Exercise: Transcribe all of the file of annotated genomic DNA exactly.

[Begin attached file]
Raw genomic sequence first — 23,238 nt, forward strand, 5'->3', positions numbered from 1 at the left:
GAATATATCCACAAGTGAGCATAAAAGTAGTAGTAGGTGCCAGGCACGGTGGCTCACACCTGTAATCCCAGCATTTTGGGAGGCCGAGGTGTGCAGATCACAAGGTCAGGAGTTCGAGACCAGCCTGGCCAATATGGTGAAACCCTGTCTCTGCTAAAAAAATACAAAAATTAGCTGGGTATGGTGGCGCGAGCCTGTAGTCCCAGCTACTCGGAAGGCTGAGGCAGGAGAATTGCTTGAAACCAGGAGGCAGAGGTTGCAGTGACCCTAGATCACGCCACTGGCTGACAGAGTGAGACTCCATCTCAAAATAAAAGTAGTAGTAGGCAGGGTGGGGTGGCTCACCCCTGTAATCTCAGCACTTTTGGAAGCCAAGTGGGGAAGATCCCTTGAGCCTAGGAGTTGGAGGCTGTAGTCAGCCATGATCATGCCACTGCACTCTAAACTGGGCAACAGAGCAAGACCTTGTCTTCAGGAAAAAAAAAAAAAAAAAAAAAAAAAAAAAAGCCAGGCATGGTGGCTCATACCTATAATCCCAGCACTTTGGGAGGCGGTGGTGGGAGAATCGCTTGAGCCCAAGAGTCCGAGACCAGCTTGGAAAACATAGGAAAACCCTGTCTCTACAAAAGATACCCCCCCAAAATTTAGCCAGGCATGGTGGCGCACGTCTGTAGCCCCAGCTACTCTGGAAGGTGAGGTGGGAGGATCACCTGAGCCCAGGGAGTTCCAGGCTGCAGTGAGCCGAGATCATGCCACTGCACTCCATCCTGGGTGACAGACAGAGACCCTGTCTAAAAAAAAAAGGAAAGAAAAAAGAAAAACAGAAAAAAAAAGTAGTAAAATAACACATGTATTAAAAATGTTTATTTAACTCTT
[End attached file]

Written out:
Raw genomic sequence first — 23,238 nt, forward strand, 5'->3', positions numbered from 1 at the left:
GAATATATCCACAAGTGAGCATAAAAGTAGTAGTAGGTGCCAGGCACGGTGGCTCACACCTGTAATCCCAGCATTTTGGGAGGCCGAGGTGTGCAGATCACAAGGTCAGGAGTTCGAGACCAGCCTGGCCAATATGGTGAAACCCTGTCTCTGCTAAAAAAATACAAAAATTAGCTGGGTATGGTGGCGCGAGCCTGTAGTCCCAGCTACTCGGAAGGCTGAGGCAGGAGAATTGCTTGAAACCAGGAGGCAGAGGTTGCAGTGACCCTAGATCACGCCACTGGCTGACAGAGTGAGACTCCATCTCAAAATAAAAGTAGTAGTAGGCAGGGTGGGGTGGCTCACCCCTGTAATCTCAGCACTTTTGGAAGCCAAGTGGGGAAGATCCCTTGAGCCTAGGAGTTGGAGGCTGTAGTCAGCCATGATCATGCCACTGCACTCTAAACTGGGCAACAGAGCAAGACCTTGTCTTCAGGAAAAAAAAAAAAAAAAAAAAAAAAAAAAAAGCCAGGCATGGTGGCTCATACCTATAATCCCAGCACTTTGGGAGGCGGTGGTGGGAGAATCGCTTGAGCCCAAGAGTCCGAGACCAGCTTGGAAAACATAGGAAAACCCTGTCTCTACAAAAGATACCCCCCCAAAATTTAGCCAGGCATGGTGGCGCACGTCTGTAGCCCCAGCTACTCTGGAAGGTGAGGTGGGAGGATCACCTGAGCCCAGGGAGTTCCAGGCTGCAGTGAGCCGAGATCATGCCACTGCACTCCATCCTGGGTGACAGACAGAGACCCTGTCTAAAAAAAAAAGGAAAGAAAAAAGAAAAACAGAAAAAAAAAGTAGTAAAATAACACATGTATTAAAAATGTTTATTTAACTCTT